Latest news Latest news

Return to Full Page

Future Songwriting, the new European project of the MTG

Future Songwriting, the new European project of the MTG

The project explores a music education concept created in Finland. The Music and Machine Learning Lab, led by Rafael Ramírez will provide part of the technology for the project and will study the similarities and differences in the musical creative process of different countries.



Future Songwriting is a two-year European project led by Teosto, a Finnish copyright society, and has an overall budget of 840,000 euros. The project is focused on offering versatile music education in various learning environments through creative self-expression, collaborative working methods and active participation in culture, using technologies created for children and young people.

The Music Technology Group is participating through the Music and Machine Learning Lab led by Rafael Ramírez. ”Our role is to provide some of the technology for the sessions and to analyse the results. Part of what we are interested in is to explore the differences and similarities of different nationalities/cultures (Finland, Germany, France) in the creative process in music”, comments Rafael Ramírez.

With the help of EU funding (Creative Europe Program), the Future Songwriting project will introduce, pilot and validate the Into School music education concept first developed in Finland. The concept allows teachers to develop new experiential and interactive learning environments, and strengthen the role and status of creative production in music education. In this pedagogical concept, the students compose, write and produce their own songs with the help of digital tools.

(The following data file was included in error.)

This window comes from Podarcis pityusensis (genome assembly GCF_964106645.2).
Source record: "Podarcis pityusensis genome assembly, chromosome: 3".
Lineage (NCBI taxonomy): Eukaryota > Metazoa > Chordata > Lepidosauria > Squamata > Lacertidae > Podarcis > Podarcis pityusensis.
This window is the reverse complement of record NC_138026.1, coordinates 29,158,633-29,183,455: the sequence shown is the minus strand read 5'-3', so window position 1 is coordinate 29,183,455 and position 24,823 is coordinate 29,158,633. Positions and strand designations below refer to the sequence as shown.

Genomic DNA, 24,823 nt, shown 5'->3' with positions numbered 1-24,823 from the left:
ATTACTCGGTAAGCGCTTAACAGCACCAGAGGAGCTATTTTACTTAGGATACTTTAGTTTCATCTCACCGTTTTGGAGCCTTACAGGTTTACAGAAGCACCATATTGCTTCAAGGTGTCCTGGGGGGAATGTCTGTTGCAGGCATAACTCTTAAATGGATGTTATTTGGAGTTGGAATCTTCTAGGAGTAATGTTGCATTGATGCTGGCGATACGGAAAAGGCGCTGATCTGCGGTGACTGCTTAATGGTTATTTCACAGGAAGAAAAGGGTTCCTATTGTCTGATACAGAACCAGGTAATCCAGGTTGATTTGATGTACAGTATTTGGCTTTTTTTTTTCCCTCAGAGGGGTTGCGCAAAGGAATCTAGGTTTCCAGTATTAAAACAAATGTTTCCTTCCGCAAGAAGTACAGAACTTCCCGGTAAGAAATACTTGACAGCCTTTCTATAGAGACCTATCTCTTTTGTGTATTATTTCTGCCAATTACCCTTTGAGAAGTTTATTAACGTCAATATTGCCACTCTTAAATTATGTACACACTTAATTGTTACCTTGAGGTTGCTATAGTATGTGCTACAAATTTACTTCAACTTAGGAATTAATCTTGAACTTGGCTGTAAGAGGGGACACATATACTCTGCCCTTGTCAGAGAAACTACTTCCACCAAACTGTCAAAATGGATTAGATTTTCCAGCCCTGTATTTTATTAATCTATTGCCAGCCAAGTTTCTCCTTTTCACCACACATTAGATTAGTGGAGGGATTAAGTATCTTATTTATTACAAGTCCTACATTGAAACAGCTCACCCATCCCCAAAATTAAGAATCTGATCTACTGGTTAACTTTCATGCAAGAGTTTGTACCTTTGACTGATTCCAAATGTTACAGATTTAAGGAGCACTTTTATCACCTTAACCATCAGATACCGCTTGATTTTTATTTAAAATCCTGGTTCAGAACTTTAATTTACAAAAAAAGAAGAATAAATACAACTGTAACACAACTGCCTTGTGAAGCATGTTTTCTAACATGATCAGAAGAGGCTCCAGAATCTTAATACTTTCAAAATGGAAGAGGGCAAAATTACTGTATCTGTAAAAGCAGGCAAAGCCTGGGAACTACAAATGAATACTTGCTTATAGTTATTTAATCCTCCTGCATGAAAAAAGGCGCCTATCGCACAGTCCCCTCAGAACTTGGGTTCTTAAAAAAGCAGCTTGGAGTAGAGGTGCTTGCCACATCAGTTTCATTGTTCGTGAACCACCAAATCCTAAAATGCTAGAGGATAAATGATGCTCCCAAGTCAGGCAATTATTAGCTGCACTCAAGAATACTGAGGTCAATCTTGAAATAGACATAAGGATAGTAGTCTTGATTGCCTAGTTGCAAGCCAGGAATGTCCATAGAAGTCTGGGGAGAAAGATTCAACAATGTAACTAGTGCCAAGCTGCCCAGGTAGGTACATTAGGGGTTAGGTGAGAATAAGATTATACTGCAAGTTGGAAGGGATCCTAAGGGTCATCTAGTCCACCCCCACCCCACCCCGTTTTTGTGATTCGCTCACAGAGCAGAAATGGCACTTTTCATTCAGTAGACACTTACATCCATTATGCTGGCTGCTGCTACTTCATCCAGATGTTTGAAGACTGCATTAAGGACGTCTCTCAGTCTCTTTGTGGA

The main goals of the programme are the creation of new models of musical training and education; an increase in the in-depth understanding of the processes of digitization; and to establish new business models in the field of the creative industries.

Future Songwriting is a collaborative project led by Teosto (Finland) with the University of Arts Helsinki (Finland), Universitat Pompeu Fabra - Music Technology Group (Spain), University of Cologne (Germany), Sacem (France), Artisjus (Hungary) and Musical Futures (United Kingdom).

Original source: UPF News